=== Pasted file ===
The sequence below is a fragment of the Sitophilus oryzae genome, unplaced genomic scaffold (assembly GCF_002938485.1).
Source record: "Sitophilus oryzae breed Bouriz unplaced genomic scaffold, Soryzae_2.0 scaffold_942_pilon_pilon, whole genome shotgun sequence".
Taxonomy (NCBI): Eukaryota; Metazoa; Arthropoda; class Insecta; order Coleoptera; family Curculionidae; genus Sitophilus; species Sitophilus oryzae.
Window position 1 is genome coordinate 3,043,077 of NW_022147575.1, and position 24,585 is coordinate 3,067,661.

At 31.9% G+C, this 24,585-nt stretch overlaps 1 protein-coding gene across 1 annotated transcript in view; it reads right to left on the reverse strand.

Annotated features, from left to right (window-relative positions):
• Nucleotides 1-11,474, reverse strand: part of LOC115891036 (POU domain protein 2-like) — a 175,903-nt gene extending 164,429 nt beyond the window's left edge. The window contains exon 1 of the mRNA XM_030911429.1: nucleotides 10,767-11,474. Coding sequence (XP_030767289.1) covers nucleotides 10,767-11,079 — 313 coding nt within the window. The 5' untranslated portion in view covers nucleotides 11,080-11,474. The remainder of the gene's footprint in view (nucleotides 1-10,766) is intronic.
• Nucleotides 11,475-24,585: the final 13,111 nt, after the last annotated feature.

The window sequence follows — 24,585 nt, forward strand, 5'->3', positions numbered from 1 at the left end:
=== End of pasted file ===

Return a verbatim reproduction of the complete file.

The sequence below is a fragment of the Sitophilus oryzae genome, unplaced genomic scaffold (assembly GCF_002938485.1).
Source record: "Sitophilus oryzae breed Bouriz unplaced genomic scaffold, Soryzae_2.0 scaffold_942_pilon_pilon, whole genome shotgun sequence".
Taxonomy (NCBI): Eukaryota; Metazoa; Arthropoda; class Insecta; order Coleoptera; family Curculionidae; genus Sitophilus; species Sitophilus oryzae.
Window position 1 is genome coordinate 3,043,077 of NW_022147575.1, and position 24,585 is coordinate 3,067,661.

At 31.9% G+C, this 24,585-nt stretch overlaps 1 protein-coding gene across 1 annotated transcript in view; it reads right to left on the reverse strand.

Annotated features, from left to right (window-relative positions):
• Nucleotides 1-11,474, reverse strand: part of LOC115891036 (POU domain protein 2-like) — a 175,903-nt gene extending 164,429 nt beyond the window's left edge. The window contains exon 1 of the mRNA XM_030911429.1: nucleotides 10,767-11,474. Coding sequence (XP_030767289.1) covers nucleotides 10,767-11,079 — 313 coding nt within the window. The 5' untranslated portion in view covers nucleotides 11,080-11,474. The remainder of the gene's footprint in view (nucleotides 1-10,766) is intronic.
• Nucleotides 11,475-24,585: the final 13,111 nt, after the last annotated feature.

The window sequence follows — 24,585 nt, forward strand, 5'->3', positions numbered from 1 at the left end: